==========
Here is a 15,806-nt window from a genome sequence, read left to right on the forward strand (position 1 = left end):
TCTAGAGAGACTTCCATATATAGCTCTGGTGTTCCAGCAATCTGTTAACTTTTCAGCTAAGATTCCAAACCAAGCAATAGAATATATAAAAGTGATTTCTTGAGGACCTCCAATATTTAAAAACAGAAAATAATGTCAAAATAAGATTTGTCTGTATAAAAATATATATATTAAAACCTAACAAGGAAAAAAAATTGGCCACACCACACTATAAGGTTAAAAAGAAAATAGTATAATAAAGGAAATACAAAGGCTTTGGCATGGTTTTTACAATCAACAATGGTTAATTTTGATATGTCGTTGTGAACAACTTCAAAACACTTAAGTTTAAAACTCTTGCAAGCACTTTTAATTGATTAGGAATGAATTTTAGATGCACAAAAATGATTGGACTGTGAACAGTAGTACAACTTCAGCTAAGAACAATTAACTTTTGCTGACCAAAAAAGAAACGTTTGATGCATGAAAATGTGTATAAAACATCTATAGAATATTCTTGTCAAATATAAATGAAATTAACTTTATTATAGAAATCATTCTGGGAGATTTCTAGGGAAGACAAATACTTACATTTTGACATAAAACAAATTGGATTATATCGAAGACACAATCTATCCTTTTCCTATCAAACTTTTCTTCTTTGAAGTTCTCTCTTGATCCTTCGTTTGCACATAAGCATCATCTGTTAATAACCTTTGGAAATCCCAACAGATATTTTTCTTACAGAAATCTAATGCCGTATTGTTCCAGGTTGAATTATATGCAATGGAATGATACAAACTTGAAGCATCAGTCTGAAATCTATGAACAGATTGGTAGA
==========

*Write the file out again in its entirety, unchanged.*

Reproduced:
Here is a 15,806-nt window from a genome sequence, read left to right on the forward strand (position 1 = left end):
TCTAGAGAGACTTCCATATATAGCTCTGGTGTTCCAGCAATCTGTTAACTTTTCAGCTAAGATTCCAAACCAAGCAATAGAATATATAAAAGTGATTTCTTGAGGACCTCCAATATTTAAAAACAGAAAATAATGTCAAAATAAGATTTGTCTGTATAAAAATATATATATTAAAACCTAACAAGGAAAAAAAATTGGCCACACCACACTATAAGGTTAAAAAGAAAATAGTATAATAAAGGAAATACAAAGGCTTTGGCATGGTTTTTACAATCAACAATGGTTAATTTTGATATGTCGTTGTGAACAACTTCAAAACACTTAAGTTTAAAACTCTTGCAAGCACTTTTAATTGATTAGGAATGAATTTTAGATGCACAAAAATGATTGGACTGTGAACAGTAGTACAACTTCAGCTAAGAACAATTAACTTTTGCTGACCAAAAAAGAAACGTTTGATGCATGAAAATGTGTATAAAACATCTATAGAATATTCTTGTCAAATATAAATGAAATTAACTTTATTATAGAAATCATTCTGGGAGATTTCTAGGGAAGACAAATACTTACATTTTGACATAAAACAAATTGGATTATATCGAAGACACAATCTATCCTTTTCCTATCAAACTTTTCTTCTTTGAAGTTCTCTCTTGATCCTTCGTTTGCACATAAGCATCATCTGTTAATAACCTTTGGAAATCCCAACAGATATTTTTCTTACAGAAATCTAATGCCGTATTGTTCCAGGTTGAATTATATGCAATGGAATGATACAAACTTGAAGCATCAGTCTGAAATCTATGAACAGATTGGTAGA